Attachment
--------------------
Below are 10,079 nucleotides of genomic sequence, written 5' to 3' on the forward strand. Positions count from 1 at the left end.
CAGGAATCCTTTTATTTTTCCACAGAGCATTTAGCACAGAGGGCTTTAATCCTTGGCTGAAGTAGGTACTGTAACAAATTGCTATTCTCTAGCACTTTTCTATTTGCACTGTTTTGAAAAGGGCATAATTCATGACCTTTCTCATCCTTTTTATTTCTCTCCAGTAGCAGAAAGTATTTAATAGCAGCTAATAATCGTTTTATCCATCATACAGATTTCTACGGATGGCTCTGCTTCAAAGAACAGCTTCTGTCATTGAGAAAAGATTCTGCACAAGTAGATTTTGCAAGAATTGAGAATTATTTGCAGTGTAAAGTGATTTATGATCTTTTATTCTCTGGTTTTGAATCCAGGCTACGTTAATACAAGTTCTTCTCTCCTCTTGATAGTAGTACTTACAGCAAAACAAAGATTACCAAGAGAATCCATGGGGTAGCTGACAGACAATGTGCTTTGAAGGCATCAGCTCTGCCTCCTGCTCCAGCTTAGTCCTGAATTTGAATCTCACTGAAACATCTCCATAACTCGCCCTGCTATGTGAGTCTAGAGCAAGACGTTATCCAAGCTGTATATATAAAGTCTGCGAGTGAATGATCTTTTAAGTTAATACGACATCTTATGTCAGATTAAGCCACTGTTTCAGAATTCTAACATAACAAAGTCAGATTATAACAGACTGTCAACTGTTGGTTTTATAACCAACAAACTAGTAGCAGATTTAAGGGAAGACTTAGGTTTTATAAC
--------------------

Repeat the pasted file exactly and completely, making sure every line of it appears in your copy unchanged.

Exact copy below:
Below are 10,079 nucleotides of genomic sequence, written 5' to 3' on the forward strand. Positions count from 1 at the left end.
CAGGAATCCTTTTATTTTTCCACAGAGCATTTAGCACAGAGGGCTTTAATCCTTGGCTGAAGTAGGTACTGTAACAAATTGCTATTCTCTAGCACTTTTCTATTTGCACTGTTTTGAAAAGGGCATAATTCATGACCTTTCTCATCCTTTTTATTTCTCTCCAGTAGCAGAAAGTATTTAATAGCAGCTAATAATCGTTTTATCCATCATACAGATTTCTACGGATGGCTCTGCTTCAAAGAACAGCTTCTGTCATTGAGAAAAGATTCTGCACAAGTAGATTTTGCAAGAATTGAGAATTATTTGCAGTGTAAAGTGATTTATGATCTTTTATTCTCTGGTTTTGAATCCAGGCTACGTTAATACAAGTTCTTCTCTCCTCTTGATAGTAGTACTTACAGCAAAACAAAGATTACCAAGAGAATCCATGGGGTAGCTGACAGACAATGTGCTTTGAAGGCATCAGCTCTGCCTCCTGCTCCAGCTTAGTCCTGAATTTGAATCTCACTGAAACATCTCCATAACTCGCCCTGCTATGTGAGTCTAGAGCAAGACGTTATCCAAGCTGTATATATAAAGTCTGCGAGTGAATGATCTTTTAAGTTAATACGACATCTTATGTCAGATTAAGCCACTGTTTCAGAATTCTAACATAACAAAGTCAGATTATAACAGACTGTCAACTGTTGGTTTTATAACCAACAAACTAGTAGCAGATTTAAGGGAAGACTTAGGTTTTATAAC